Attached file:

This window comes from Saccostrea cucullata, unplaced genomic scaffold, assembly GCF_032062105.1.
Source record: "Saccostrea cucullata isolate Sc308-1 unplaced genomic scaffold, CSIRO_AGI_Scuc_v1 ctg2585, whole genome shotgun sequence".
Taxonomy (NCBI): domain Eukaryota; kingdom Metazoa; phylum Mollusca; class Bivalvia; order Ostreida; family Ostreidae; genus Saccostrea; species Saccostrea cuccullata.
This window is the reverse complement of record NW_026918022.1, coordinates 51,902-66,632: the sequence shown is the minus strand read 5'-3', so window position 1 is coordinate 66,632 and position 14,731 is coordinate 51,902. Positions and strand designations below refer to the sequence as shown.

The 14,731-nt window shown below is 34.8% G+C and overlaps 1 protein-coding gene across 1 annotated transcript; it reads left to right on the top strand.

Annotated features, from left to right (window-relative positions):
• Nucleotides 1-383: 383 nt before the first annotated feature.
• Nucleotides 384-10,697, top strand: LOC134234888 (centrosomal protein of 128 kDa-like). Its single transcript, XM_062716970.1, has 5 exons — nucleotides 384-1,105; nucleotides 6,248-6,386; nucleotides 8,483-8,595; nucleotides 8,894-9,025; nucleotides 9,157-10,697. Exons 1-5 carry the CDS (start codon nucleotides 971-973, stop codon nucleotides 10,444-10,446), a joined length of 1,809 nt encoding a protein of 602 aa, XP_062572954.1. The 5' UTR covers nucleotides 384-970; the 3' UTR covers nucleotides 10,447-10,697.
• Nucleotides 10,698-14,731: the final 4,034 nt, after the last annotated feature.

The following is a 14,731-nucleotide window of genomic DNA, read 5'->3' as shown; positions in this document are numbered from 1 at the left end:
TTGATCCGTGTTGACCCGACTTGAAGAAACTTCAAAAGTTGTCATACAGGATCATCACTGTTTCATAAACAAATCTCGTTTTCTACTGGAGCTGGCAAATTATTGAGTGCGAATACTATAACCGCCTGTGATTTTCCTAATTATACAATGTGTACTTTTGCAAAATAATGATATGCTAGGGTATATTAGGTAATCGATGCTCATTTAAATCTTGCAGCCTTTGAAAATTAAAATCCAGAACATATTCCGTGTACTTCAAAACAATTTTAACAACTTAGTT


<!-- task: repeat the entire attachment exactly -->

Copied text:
This window comes from Saccostrea cucullata, unplaced genomic scaffold, assembly GCF_032062105.1.
Source record: "Saccostrea cucullata isolate Sc308-1 unplaced genomic scaffold, CSIRO_AGI_Scuc_v1 ctg2585, whole genome shotgun sequence".
Taxonomy (NCBI): domain Eukaryota; kingdom Metazoa; phylum Mollusca; class Bivalvia; order Ostreida; family Ostreidae; genus Saccostrea; species Saccostrea cuccullata.
This window is the reverse complement of record NW_026918022.1, coordinates 51,902-66,632: the sequence shown is the minus strand read 5'-3', so window position 1 is coordinate 66,632 and position 14,731 is coordinate 51,902. Positions and strand designations below refer to the sequence as shown.

The 14,731-nt window shown below is 34.8% G+C and overlaps 1 protein-coding gene across 1 annotated transcript; it reads left to right on the top strand.

Annotated features, from left to right (window-relative positions):
• Nucleotides 1-383: 383 nt before the first annotated feature.
• Nucleotides 384-10,697, top strand: LOC134234888 (centrosomal protein of 128 kDa-like). Its single transcript, XM_062716970.1, has 5 exons — nucleotides 384-1,105; nucleotides 6,248-6,386; nucleotides 8,483-8,595; nucleotides 8,894-9,025; nucleotides 9,157-10,697. Exons 1-5 carry the CDS (start codon nucleotides 971-973, stop codon nucleotides 10,444-10,446), a joined length of 1,809 nt encoding a protein of 602 aa, XP_062572954.1. The 5' UTR covers nucleotides 384-970; the 3' UTR covers nucleotides 10,447-10,697.
• Nucleotides 10,698-14,731: the final 4,034 nt, after the last annotated feature.

The following is a 14,731-nucleotide window of genomic DNA, read 5'->3' as shown; positions in this document are numbered from 1 at the left end:
TTGATCCGTGTTGACCCGACTTGAAGAAACTTCAAAAGTTGTCATACAGGATCATCACTGTTTCATAAACAAATCTCGTTTTCTACTGGAGCTGGCAAATTATTGAGTGCGAATACTATAACCGCCTGTGATTTTCCTAATTATACAATGTGTACTTTTGCAAAATAATGATATGCTAGGGTATATTAGGTAATCGATGCTCATTTAAATCTTGCAGCCTTTGAAAATTAAAATCCAGAACATATTCCGTGTACTTCAAAACAATTTTAACAACTTAGTT